But it was a school day, and Mom dropped me off at the usual time. Shelley and another friend (who we’ll call Anne) were waiting for me before I even entered the building. My high school was only three blocks from the Civic Center and Anne and I were familiar with the backstage labyrinths due to our time performing with the ballet company. A plan had been hatched.
We’d enter through the side stage door—the one we used for rehearsals—because the security guard knew us and wouldn’t think twice. We’d use the tunnels that connected the ballet rehearsal halls to the Arena to sneak our way in and be there for the sound check. All we had to do was change clothes, skip class, and we’d be Jon and Richie’s newest groupies in no time.
Hey, we were 15—it seemed like a reasonable plan.
Except it wasn’t. Bon Jovi had good security and we were stopped long before we got anywhere close to Jon or Richie, and we were busted sneaking back onto campus.
What happened next was a farce of the highest order. Rather than going with the truth, I came up with an elaborate story that anyone not 15 would instantly recognize at pure BS. But I stood by my story. At least the principal was laughing as he suspended the three of us.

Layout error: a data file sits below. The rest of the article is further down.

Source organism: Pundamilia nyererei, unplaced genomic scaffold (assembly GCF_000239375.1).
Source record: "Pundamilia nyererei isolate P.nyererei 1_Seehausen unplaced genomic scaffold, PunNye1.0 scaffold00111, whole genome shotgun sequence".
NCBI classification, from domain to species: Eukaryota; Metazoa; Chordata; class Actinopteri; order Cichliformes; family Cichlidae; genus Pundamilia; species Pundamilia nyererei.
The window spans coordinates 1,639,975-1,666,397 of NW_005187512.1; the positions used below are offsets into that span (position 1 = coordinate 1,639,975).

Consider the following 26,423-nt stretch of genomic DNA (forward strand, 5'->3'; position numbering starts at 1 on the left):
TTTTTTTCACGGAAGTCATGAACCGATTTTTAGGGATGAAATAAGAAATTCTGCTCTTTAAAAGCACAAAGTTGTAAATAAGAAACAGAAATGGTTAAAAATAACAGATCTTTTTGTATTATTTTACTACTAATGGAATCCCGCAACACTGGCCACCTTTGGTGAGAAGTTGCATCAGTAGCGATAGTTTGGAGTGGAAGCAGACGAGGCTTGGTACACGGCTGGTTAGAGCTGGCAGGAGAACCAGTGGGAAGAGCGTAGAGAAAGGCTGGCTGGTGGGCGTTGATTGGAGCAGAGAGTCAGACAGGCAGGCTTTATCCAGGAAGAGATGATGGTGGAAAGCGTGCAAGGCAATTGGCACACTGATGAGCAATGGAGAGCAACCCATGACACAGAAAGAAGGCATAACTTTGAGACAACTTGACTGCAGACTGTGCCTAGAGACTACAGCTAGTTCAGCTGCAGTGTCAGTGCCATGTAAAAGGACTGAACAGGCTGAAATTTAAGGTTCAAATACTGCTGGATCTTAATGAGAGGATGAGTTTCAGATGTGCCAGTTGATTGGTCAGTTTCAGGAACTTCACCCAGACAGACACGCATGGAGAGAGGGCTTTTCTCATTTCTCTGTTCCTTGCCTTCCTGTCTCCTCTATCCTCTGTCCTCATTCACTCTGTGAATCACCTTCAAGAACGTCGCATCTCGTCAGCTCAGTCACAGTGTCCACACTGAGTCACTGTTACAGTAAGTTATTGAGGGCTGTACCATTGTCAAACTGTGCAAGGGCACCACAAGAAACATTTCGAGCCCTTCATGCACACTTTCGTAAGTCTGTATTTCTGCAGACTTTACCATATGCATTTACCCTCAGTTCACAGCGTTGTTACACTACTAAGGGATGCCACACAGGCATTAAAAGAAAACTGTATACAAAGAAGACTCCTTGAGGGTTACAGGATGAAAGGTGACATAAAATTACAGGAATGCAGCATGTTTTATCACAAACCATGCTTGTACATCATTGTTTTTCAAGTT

(And Mr. Wilson, dog love him, reminded me of this episode at an Alumni Party many years later—it was that good of a story.)
Needless to say, Mom was not amused when she heard of my actions (real or fictional) and subsequent suspension, so I found myself grounded. No Bon Jovi concert for me.
So, for twenty years, I’ve regretted the stupidity that kept me from seeing them in concert. When I heard they’d be in Nashville, I knew I had to be there. But not only did I have to be there, Counselor Shelley had to be there with me in order for it to be right. Hence the phone call bright and early the morning I found out tickets were on pre-sale.
So I paid a hell of a lot more than $12.50 for tickets, convinced the Playfriends, Counselor Shelley, and the Darling Geek to go on a road trip, and Thursday is the night. The night I’ve waited twenty freaking years for.
So pardon me if I can’t concentrate on much else this week other than this concert—a road trip with friends, a great dinner, and a show. I’m stoked.
Of course, it’s going to have to be an awesome show in order to live up to twenty years of waiting. But I think all Jon will have to do is flash that smile at me and I think it will be worth the wait. (Sorry DG, but old crushes die hard.)